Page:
Wanted came out and, for whatever reason, I was never able to watch it in the movie theater. But it had all the ingredients needed, including Angelina Jolie in kick-butt mode and a ton of action, to keep me interested enough to pluck the video up as soon as it was released and settle in for an explosion laden evening.
And then a curious thing happened-- I didn't like it.
About twenty minutes into the film I had had enough of the gratuitous violence and nonsensical plot, so I did something I rarely do with an Angelina Jolie actioner-- I turned it off.
But I have to admit, I've wondered if I being unfair as I sat down to watch "Wanted" the first time. Maybe I just wasn't in the mood... So I finally gave it another go-- and realized my first impressions weren't wrong.
The thing with "Wanted" is that it isn't really necessary to get into the general plot, because it's really only a cobbled-together bunch of nonsense delivered as an excuse for a bloody revenge fantasy. Supposedly based on a comic book series written by Mark Millar ("Kick Ass"), "Wanted" is the kind of pointless movie that makes the barest attempt at trying to find some kind of morality to make it palatable to a Hollywood audience. It mostly fails. I suppose I should give it credit for trying to rise above its source material, which appears in synopsis form to have fewer redeeming qualities than the movie, but I don't think anyone involved in the making of the movie cared much for rising above anything other than a meager box office.
Wesley Gibson (James McAvoy) is the "hero" of this story and I'd be hard pressed to think of one I find less compelling. He's meant to be a weaker version of your average everyman. He's the typical cubicle-dwelling worker bee, but he takes an atypical amount of harassment from an overbearing boss and a cheating girlfriend and his only coping mechanism is popping anti-anxiety pills and seething in silence. Into his less-than-average world comes salvation in the form of a gorgeous woman with the ultimately stereotypical name Fox (Angelina Jolie) who tells him that his weak-kneed nature is actually an expression of super-human abilities that make him the perfect candidate for a group of super assassins known as The Fraternity (which is the first thing I'd think of under the circumstances...) who want to enlist his help in hunting down his father's killer.
Gibson's initial show of reluctance is short lived once he inherits his father's fortune and he wastes no time in acting out the fantasies every emasculated wimp by verbally attacking his boss and using a keyboard to physically assault the guy who has been sleeping with his girlfriend-- naturally with the slow-motion close-up of his rival's teeth being knocked out by the impact.
Gibson then gets to learn what it means to be a super-assassin by training to shoot the wings off flies, curve bullets and other silliness like shooting dead bodies so he won't be squeamish when it comes to the real thing. The improbabilities continue from there as we learn that the leader of The Fraternity (Morgan Freeman) gets the targets for his group of assassins from the Loom of Fate-- a literal Loom that weaves fabric with a hidden binary code that translates into names. I know they're trying to be clever with the notion of Fate weaving her tapestry, but it's just ridiculous.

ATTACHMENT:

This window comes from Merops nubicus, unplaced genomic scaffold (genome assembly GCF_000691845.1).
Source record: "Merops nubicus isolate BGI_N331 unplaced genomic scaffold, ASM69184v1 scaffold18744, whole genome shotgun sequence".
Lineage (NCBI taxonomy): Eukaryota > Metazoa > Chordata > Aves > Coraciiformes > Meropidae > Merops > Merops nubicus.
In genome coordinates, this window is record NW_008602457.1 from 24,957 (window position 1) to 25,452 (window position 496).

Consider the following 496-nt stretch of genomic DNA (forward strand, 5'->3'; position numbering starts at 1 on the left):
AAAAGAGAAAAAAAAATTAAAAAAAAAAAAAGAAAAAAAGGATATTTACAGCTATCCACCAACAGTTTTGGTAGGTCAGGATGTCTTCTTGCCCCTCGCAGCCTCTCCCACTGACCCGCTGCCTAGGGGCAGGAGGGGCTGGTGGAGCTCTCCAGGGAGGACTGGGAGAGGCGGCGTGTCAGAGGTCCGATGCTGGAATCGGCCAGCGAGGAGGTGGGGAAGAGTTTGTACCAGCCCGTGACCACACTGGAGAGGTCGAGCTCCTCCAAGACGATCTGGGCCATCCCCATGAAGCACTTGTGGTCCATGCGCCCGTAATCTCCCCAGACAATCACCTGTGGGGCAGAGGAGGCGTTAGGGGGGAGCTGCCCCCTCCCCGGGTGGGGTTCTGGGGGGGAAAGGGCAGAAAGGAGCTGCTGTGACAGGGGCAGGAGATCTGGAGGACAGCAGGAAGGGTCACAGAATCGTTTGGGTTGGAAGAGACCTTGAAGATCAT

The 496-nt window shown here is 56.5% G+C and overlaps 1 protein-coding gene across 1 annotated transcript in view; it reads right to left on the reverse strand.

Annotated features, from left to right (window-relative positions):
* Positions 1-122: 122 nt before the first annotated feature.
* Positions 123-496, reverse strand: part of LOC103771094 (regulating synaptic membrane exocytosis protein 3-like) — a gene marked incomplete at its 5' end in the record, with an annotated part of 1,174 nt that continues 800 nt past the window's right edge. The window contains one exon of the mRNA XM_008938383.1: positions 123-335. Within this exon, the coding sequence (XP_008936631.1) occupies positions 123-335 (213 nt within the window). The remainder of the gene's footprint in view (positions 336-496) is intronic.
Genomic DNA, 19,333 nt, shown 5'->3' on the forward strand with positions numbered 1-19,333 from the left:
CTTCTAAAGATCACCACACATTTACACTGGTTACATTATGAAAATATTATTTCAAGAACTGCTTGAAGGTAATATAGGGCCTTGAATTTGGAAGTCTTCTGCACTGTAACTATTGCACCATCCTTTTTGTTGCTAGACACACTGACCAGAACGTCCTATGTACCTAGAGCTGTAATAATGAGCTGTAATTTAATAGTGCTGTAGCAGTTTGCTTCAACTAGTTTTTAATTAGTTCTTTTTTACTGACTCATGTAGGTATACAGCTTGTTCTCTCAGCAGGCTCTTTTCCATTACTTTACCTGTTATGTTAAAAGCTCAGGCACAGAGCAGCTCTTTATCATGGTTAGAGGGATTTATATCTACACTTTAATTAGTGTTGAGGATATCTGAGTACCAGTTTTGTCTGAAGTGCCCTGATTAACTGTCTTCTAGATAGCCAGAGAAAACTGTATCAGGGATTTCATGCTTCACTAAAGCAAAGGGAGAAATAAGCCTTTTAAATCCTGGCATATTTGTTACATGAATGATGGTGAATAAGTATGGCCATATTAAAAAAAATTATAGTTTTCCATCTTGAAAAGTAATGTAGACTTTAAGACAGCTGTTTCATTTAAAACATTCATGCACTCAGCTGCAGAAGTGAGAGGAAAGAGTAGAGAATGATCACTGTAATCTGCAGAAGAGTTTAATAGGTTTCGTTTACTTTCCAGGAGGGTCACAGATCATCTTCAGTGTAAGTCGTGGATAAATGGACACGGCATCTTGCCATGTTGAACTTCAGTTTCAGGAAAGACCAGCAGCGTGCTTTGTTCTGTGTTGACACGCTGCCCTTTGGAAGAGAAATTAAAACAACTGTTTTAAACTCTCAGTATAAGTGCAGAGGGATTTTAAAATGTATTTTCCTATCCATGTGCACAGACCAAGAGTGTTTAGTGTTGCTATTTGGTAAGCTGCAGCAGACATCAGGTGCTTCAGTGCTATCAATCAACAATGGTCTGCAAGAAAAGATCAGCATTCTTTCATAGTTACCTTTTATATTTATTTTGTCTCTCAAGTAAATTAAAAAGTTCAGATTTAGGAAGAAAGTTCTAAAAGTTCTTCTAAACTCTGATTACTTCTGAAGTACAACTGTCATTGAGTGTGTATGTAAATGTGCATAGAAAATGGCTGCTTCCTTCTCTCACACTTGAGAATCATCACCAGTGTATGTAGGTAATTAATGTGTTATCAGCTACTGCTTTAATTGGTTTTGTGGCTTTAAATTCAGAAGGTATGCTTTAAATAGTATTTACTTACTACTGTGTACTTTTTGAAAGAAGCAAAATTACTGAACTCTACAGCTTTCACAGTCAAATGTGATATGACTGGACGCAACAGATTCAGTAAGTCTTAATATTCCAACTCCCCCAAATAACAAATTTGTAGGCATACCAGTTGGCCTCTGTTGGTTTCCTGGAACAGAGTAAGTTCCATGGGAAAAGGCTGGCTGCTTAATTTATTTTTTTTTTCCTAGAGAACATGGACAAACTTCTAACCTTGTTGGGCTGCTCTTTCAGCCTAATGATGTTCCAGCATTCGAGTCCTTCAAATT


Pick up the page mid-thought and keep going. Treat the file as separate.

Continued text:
The biggest inherent flaw in "Wanted" is that it doesn't work as an anti-hero story. Gibson is meant to be the character we're supposed to relate to-- who hasn't wanted to tell their boss what they really think? But he's so quick to embrace the meaner side of his nature that he ends up a bully-- and a weaselly one at that. The casting of McAvoy seems to have been intended to reflect a Peter Parker kind of vibe; but in this world Peter Parker turns out to be a punk.
The movie never gets easier to like as it goes along as it seems to have been written from the point of view of someone perpetually disgruntled and dateless. The women are portrayed as either shrill or slutty. Angelina Jolie does what she can with the part but really seems to be playing a caricature of herself as she smolders and sneers her way through various stunts. She's the only person I marginally liked but I still found myself wondering why she felt this movie was worth her time-- same goes for Morgan Freeman.
I know it's kind of pointless for me to bother reviewing the film at this point as everyone who was mildly interested in it has probably already seen it. But I think it's worth mentioning because it's just so symptomatic of why movies are getting worse and worse. More time is spent on trying to make thing visually stimulating, though the clichéd use of the slow motion camera and spurting blood is anything but interesting or unique, and things like character development and plot are treated as barely necessary. It seems aimed at fans of soulless video games like Grand Theft Auto, and I'm sad to think it may have succeeded on that level. To me the whole thing just seemed like a colossal waste of time. There's nothing there that makes me think this was even a story worth telling-- and that's a really, really unusual sentiment for me. I wasn't entertained. I didn't feel the need to reflect on any deeper meaning somehow buried within. I can only describe it as an ugly mess that I wish I hadn't bothered finishing.